Top Five Things to Do in Houston This Weekend: Exit 27, "LaToya Ruby Frazier: Witness," ApolloCon 2013 and More

Our first pick for Friday is The Landing Theatre Company's Exit 27 making its world premiere here. It's a gripping and timely story by playwright Aleks Merilo. The stakes are high here, since the Fundamental Church of Latter-Day Saints expels young men accused of transgressions into the achingly dry desert of Utah, to stay alive as best they can, with few survival skills and fewer resources. Since 2000, almost 1,400 young men have undergone this exile.

David Rainey, artistic director of The Landing Theatre Company, helped present a reading of Exit 27 in Houston last July. Rainey said, "We were struck by the importance of the subject matter and even more so by the quality of the writing, really extraordinary, and knew it deserved a fully -professional production." The drama has a cast of five and is directed by Anne Quackenbush.

8 p.m. Thursdays, Fridays and Sundays, and July 1 and 3. Through July 6. University of Houston/Downtown, 1 Main. For information, call 713-487-5634 or visit the theater's Web site. $20.

While it won't be mentioned by Willard Scott in his regular birthday greetings segment on The Today Show, the Houston Symphony is putting on its own celebration with the 100th Birthday Concert on Friday. The program will feature a grab bag of well-known classical works from famous composers (Beethoven, Bizet, Tchaikovsky), pop hits by Dolly Parton, some Disney songs and "a few surprises."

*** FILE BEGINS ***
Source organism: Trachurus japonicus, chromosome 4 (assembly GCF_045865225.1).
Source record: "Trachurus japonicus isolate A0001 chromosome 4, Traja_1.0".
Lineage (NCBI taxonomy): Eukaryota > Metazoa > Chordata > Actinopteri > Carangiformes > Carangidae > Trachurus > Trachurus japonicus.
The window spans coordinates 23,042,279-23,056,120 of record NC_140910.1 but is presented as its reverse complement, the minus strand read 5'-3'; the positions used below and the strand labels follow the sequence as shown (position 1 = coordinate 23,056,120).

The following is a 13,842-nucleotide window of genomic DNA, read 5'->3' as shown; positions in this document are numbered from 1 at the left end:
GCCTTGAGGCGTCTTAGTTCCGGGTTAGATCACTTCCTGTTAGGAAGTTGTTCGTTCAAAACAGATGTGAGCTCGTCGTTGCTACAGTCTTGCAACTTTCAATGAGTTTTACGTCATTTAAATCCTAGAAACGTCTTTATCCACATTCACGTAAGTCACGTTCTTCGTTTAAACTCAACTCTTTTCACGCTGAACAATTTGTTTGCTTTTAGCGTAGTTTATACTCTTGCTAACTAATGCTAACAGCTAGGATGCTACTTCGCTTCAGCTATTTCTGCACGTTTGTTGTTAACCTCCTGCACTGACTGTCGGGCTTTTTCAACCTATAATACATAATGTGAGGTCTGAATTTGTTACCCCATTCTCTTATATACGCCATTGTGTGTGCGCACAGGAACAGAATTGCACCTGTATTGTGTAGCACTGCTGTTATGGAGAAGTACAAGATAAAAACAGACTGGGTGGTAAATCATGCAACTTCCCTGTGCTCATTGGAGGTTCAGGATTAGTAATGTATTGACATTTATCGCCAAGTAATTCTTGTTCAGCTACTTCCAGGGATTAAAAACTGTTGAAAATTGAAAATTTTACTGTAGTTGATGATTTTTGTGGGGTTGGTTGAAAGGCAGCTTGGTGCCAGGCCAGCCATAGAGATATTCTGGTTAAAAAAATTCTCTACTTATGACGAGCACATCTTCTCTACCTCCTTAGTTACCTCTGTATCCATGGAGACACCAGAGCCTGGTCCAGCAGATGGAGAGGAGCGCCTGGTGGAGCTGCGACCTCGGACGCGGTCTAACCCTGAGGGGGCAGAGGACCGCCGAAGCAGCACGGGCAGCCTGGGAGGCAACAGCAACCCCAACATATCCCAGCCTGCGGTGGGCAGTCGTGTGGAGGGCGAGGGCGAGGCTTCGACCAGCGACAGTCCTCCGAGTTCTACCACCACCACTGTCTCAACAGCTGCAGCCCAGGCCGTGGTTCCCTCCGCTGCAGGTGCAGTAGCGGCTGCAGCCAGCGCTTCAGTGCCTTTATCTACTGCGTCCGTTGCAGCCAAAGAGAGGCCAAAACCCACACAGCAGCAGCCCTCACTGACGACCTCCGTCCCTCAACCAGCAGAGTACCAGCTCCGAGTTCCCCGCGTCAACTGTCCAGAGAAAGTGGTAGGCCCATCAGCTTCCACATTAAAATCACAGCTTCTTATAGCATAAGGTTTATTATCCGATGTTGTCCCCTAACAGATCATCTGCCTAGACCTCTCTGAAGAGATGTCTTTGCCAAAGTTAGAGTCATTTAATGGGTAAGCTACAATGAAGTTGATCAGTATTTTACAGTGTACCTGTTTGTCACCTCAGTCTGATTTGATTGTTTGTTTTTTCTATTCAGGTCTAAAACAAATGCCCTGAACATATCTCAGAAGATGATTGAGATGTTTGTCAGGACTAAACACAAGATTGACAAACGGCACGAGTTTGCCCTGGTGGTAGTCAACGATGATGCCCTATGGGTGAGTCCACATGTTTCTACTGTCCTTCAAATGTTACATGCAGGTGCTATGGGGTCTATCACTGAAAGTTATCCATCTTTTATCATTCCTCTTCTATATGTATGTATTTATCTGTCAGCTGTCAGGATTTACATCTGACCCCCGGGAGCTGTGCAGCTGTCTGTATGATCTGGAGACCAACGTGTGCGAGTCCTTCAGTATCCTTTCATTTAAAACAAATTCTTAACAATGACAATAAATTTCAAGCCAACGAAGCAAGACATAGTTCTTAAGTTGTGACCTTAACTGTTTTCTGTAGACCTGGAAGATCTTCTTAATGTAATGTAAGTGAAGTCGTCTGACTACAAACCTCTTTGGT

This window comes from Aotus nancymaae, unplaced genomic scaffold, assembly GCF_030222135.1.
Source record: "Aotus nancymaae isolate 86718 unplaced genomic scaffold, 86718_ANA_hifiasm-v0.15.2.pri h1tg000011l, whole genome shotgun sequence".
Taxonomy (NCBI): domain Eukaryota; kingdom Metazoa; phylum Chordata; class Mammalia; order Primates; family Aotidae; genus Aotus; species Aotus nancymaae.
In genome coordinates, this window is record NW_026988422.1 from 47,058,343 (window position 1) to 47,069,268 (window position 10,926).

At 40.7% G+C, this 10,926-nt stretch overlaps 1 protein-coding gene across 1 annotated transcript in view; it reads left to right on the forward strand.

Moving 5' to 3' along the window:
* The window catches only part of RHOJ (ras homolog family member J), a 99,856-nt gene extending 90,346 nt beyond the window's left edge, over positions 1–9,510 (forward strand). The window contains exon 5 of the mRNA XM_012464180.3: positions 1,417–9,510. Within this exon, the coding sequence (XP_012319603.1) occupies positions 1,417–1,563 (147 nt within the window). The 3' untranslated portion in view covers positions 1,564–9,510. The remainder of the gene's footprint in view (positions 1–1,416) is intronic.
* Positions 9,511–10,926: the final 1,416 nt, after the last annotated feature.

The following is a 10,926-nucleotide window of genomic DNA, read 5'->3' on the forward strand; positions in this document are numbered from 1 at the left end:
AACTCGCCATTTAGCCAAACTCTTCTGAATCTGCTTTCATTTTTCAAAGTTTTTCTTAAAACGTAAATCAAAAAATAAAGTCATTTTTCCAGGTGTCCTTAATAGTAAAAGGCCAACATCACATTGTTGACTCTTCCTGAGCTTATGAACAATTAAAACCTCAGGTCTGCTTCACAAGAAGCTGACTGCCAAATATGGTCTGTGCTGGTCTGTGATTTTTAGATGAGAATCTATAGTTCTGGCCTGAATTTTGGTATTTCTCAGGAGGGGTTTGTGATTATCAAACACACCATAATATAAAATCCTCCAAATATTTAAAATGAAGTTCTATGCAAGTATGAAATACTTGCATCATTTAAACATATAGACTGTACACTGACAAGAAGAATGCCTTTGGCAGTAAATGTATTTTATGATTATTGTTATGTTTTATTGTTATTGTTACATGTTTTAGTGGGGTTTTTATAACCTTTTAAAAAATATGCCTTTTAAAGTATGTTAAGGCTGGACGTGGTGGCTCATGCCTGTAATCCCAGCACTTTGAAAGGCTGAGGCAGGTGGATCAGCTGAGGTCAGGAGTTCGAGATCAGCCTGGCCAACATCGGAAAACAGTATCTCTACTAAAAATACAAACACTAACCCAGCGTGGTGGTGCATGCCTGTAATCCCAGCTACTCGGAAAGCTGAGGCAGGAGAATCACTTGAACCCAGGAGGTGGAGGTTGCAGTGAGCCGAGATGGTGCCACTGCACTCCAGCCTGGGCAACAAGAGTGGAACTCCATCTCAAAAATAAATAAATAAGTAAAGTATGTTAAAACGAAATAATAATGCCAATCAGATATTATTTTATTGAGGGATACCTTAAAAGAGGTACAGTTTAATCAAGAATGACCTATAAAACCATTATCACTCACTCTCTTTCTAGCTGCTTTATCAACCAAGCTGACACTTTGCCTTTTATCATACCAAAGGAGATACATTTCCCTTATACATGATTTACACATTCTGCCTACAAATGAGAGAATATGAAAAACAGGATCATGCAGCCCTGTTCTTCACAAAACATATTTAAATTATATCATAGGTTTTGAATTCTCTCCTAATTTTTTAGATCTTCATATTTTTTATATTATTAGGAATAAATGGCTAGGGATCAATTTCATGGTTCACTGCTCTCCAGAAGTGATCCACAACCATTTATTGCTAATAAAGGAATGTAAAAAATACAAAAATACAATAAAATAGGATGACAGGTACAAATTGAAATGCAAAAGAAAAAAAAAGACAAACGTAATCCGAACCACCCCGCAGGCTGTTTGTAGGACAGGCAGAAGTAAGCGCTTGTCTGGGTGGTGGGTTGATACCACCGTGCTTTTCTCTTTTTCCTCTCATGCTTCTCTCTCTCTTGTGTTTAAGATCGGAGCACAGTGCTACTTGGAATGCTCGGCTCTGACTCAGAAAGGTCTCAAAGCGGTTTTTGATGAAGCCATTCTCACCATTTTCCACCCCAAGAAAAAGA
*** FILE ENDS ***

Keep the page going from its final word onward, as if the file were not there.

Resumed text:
"I always enjoy conducting concerts at Miller Theatre," says Symphony Associate Conductor Robert Franz, who'll hold the baton at the B‑day shindig. "Performing in such a relaxed environment with an audience spanning several generations is so much fun for me." Houstonian LaKisha Jones, a finalist on American Idol, will also perform, along with the Memorial High School Choir, Houston Cougar Marching Band and Westside High School Dance Company.

8:30 p.m. 6000 Hermann Park Dr. For information, call 281-373-3386 or visit the symphony's Web site. Free.

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Olivia Flores Alvarez